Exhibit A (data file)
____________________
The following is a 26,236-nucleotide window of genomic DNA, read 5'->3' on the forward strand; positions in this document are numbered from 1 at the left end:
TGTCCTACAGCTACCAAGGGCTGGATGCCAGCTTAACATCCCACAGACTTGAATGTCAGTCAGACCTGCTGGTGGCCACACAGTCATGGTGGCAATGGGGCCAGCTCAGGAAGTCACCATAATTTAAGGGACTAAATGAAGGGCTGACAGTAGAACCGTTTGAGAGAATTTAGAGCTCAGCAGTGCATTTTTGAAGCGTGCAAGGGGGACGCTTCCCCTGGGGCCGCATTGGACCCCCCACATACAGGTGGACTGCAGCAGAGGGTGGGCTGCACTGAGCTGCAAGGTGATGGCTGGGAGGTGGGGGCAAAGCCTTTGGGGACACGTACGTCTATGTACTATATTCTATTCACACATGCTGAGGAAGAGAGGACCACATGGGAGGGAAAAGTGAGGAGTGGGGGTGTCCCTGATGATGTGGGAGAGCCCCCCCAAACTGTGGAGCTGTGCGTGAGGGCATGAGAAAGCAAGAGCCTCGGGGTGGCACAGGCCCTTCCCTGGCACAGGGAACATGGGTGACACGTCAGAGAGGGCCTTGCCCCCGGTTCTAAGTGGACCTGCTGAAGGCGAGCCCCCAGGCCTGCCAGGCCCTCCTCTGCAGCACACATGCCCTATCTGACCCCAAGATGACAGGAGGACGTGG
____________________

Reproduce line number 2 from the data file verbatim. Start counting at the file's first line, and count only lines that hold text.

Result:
TGTCCTACAGCTACCAAGGGCTGGATGCCAGCTTAACATCCCACAGACTTGAATGTCAGTCAGACCTGCTGGTGGCCACACAGTCATGGTGGCAATGGGGCCAGCTCAGGAAGTCACCATAATTTAAGGGACTAAATGAAGGGCTGACAGTAGAACCGTTTGAGAGAATTTAGAGCTCAGCAGTGCATTTTTGAAGCGTGCAAGGGGGACGCTTCCCCTGGGGCCGCATTGGACCCCCCACATACAGGTGGACTGCAGCAGAGGGTGGGCTGCACTGAGCTGCAAGGTGATGGCTGGGAGGTGGGGGCAAAGCCTTTGGGGACACGTACGTCTATGTACTATATTCTATTCACACATGCTGAGGAAGAGAGGACCACATGGGAGGGAAAAGTGAGGAGTGGGGGTGTCCCTGATGATGTGGGAGAGCCCCCCCAAACTGTGGAGCTGTGCGTGAGGGCATGAGAAAGCAAGAGCCTCGGGGTGGCACAGGCCCTTCCCTGGCACAGGGAACATGGGTGACACGTCAGAGAGGGCCTTGCCCCCGGTTCTAAGTGGACCTGCTGAAGGCGAGCCCCCAGGCCTGCCAGGCCCTCCTCTGCAGCACACATGCCCTATCTGACCCCAAGATGACAGGAGGACGTGG